Filipino field technicians work in Lafayette Mining's open pit multi-mineral mine at Rapu Rapu island in the central Philippines, 350 km (217 miles) south of Manila.
ERIK DE CASTRO/REUTERS
Les Whittington Ottawa Bureau
OTTAWA—Canadian mining companies are far and away the worst offenders in environmental, human rights and other abuses around the world, according to a global study commissioned by an industry association but never made public.
“Canadian companies have been the most significant group involved in unfortunate incidents in the developing world,” the report obtained by the Toronto Star concludes.
“Canadian companies have played a much more major role than their peers from Australia, the United Kingdom and the United States” in these incidents, says the Canadian Centre for the Study of Resource Conflict, an independent, non-profit think tank.
The problems involving Canada’s mining and exploration corporations go far beyond workplace issues. “Canadian companies are more likely to be engaged in community conflict, environmental and unethical behaviour, and are less likely to be involved in incidents related to occupational concerns.”
The research surfaced as a long, fierce political battle over legislation to tighten federal government scrutiny of Canadian mining operations abroad comes to a head. Bill C-300, a private member’s bill put forward by Toronto Liberal MP John McKay, will be voted on in the Commons next week.
The proportion of incidents globally that involve Canadian corporations is very large, according to the report. “Of the 171 companies identified in incidents involving mining and exploration companies over the past 10 years, 34 per cent are Canadian,” the Centre found.
It said the high incidence of involvement of Canadian companies is in line with the Canadian industry’s dominant position in global mining and exploration.
But “this does not make the individual or corporate violations any more ethically acceptable, especially considering the efforts in recent years taken by industry and government to improve” the practices of the Canadian industry, the Centre said.
The Centre’s research was paid for by the Toronto-based Prospectors and Developers Association of Canada (PDAC). It was completed in October 2009 but was not publicly released.
The study said the leading causes of incidents involving Canadian mining companies were related to community conflict, including “significant negative cultural and economic disruption to a host community, as well as significant protests and physical violence”.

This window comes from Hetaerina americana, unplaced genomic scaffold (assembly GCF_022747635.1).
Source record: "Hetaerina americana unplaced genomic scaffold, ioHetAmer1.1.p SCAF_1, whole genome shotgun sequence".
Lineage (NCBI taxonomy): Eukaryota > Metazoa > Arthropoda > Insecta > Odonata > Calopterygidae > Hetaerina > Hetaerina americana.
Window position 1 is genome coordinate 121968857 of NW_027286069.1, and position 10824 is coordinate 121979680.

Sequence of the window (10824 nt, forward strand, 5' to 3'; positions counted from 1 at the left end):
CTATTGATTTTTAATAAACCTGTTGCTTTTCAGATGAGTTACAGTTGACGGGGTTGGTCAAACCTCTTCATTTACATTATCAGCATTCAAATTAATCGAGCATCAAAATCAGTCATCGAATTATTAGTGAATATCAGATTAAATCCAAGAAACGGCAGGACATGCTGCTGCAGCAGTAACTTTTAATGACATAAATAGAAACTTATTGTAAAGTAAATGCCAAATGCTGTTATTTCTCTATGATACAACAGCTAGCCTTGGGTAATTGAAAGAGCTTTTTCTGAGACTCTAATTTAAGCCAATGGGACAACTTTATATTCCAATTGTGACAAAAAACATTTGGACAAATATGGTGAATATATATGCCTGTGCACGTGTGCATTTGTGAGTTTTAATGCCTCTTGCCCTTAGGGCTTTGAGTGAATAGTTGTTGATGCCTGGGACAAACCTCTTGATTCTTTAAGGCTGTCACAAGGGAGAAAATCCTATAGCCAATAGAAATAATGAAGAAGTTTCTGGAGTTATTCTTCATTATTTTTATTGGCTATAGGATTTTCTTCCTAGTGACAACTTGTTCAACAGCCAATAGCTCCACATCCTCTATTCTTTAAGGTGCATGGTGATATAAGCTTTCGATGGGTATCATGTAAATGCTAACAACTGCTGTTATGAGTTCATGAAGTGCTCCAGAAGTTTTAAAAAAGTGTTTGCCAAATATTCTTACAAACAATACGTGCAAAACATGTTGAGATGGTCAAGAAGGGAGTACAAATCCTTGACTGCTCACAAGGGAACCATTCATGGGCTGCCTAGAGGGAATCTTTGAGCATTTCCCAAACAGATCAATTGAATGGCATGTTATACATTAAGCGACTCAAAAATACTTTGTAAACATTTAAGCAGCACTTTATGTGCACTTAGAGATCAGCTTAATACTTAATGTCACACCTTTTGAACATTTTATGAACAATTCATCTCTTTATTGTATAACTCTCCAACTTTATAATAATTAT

The second most common cause of incidents involved environmental degradation, followed by unethical behaviour, which the Centre defines as operating in a state that is under embargo or careless disregard for human rights or local laws.
The report notes that the Canadian government and the industry have devoted considerable time and money to instilling principles of corporate social responsibility in the mining sector.
“However, when one examines the current empirical reality, the results reveal a less than ideal picture of corporate social responsibility in the Canadian extractive sector.
“Clearly, the Canadian mining and exploration community needs to shift its current strategy if it is to improve its relationships with communities, governments, civil society and risk mitigation.”
Of the incidents reported, gold, copper and coal mining were most often involved. The four “hot spot” countries with the most incidents were India, Indonesia, the Philippines and the Democratic Republic of Congo. Regionally, however, Latin America had the most incidents, followed by sub-Saharan Africa and Southeast Asia.
The Centre said the majority of incidents arose from reports by non-governmental organizations (NGOs). Many in the Canadian mining industry accuse some NGOs of harbouring an anti-mining bias that has led to exaggerated and unsubstantiated allegations against Canada’s companies operating in developing countries.
Bernarda Elizalde, PDAC’s director of sustainable development programs, said, “These are allegations and they aren’t proven cases.” She also noted that the incidents involving Canadian companies work out to only six a year.
The research, Elizalde said, did not provide any fresh information. “There’s nothing new because we know there are some things we need to improve” in the industry’s operations abroad, she said in an interview.
The study showed that what are often seen as human rights problems are actually problems arising from a company’s interaction with the community where it is operating, Elizalde said.
“So what we’re trying to do is provide the tools to the companies to understand how they can start improving their relationship with communities and how they can be more inclusive and be respectful and it’s an awareness that we’re creating but it’s a step-by-step process.” Improvements will take time, she said.
The report was commissioned as part of the industry’s research arising from consideration of Bill C-300, she said. But, once PDAC received the study, it was decided not to make it public because more research was needed, Elizalde said.
On Tuesday, supporters of McKay’s legislation to tighten regulation of Canadian mining firms operating abroad will be on Parliament Hill to lobby for passage of the bill. First introduced in May 2009, the bill has made it further along in the legislative process than most private member’s proposals. But the final vote on Oct. 27 is expected to be very close.
The bill’s supporters say it is needed to curb a long history of abuses in the developing world involving Canadian mining companies. But the industry has waged an all-out campaign against legislation it says would damage its commercial interests, subject it to unfair accusations and attempt to enforce Canadian policy in sovereign nations.